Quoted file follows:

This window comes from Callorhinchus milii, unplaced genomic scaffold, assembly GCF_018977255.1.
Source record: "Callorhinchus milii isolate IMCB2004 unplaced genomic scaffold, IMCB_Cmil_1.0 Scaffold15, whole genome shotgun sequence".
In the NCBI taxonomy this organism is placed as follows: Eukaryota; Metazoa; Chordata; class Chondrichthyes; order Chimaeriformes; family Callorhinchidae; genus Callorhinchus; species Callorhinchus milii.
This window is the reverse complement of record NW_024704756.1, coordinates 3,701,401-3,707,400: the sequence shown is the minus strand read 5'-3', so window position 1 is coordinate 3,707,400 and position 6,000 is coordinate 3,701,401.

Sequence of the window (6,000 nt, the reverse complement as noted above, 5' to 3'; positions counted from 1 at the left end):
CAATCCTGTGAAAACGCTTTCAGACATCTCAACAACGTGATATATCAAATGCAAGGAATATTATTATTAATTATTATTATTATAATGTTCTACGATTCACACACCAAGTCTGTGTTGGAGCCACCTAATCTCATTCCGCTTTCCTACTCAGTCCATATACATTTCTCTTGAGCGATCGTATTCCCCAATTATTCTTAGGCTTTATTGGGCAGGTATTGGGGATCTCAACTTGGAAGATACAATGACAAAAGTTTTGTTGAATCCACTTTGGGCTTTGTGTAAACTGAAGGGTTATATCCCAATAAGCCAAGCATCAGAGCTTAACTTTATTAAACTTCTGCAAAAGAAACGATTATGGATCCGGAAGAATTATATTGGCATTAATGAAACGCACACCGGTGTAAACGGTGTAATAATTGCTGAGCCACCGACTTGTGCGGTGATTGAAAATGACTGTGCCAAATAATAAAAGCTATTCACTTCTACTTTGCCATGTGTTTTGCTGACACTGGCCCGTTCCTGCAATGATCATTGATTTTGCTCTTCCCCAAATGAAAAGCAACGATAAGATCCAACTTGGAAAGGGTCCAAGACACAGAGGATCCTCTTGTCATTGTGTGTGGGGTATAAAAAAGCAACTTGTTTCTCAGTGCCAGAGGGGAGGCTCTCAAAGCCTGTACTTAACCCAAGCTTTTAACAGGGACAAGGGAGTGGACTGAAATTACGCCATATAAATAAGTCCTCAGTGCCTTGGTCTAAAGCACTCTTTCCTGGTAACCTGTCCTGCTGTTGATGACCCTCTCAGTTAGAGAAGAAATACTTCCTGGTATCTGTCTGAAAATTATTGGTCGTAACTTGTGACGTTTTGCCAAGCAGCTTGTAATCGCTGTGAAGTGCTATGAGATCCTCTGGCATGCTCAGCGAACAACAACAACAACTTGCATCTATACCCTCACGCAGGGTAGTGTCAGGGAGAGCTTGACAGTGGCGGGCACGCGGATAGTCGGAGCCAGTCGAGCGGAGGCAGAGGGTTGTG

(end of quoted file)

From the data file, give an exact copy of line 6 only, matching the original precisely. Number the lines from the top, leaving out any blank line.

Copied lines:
CAATCCTGTGAAAACGCTTTCAGACATCTCAACAACGTGATATATCAAATGCAAGGAATATTATTATTAATTATTATTATTATAATGTTCTACGATTCACACACCAAGTCTGTGTTGGAGCCACCTAATCTCATTCCGCTTTCCTACTCAGTCCATATACATTTCTCTTGAGCGATCGTATTCCCCAATTATTCTTAGGCTTTATTGGGCAGGTATTGGGGATCTCAACTTGGAAGATACAATGACAAAAGTTTTGTTGAATCCACTTTGGGCTTTGTGTAAACTGAAGGGTTATATCCCAATAAGCCAAGCATCAGAGCTTAACTTTATTAAACTTCTGCAAAAGAAACGATTATGGATCCGGAAGAATTATATTGGCATTAATGAAACGCACACCGGTGTAAACGGTGTAATAATTGCTGAGCCACCGACTTGTGCGGTGATTGAAAATGACTGTGCCAAATAATAAAAGCTATTCACTTCTACTTTGCCATGTGTTTTGCTGACACTGGCCCGTTCCTGCAATGATCATTGATTTTGCTCTTCCCCAAATGAAAAGCAACGATAAGATCCAACTTGGAAAGGGTCCAAGACACAGAGGATCCTCTTGTCATTGTGTGTGGGGTATAAAAAAGCAACTTGTTTCTCAGTGCCAGAGGGGAGGCTCTCAAAGCCTGTACTTAACCCAAGCTTTTAACAGGGACAAGGGAGTGGACTGAAATTACGCCATATAAATAAGTCCTCAGTGCCTTGGTCTAAAGCACTCTTTCCTGGTAACCTGTCCTGCTGTTGATGACCCTCTCAGTTAGAGAAGAAATACTTCCTGGTATCTGTCTGAAAATTATTGGTCGTAACTTGTGACGTTTTGCCAAGCAGCTTGTAATCGCTGTGAAGTGCTATGAGATCCTCTGGCATGCTCAGCGAACAACAACAACAACTTGCATCTATACCCTCACGCAGGGTAGTGTCAGGGAGAGCTTGACAGTGGCGGGCACGCGGATAGTCGGAGCCAGTCGAGCGGAGGCAGAGGGTTGTG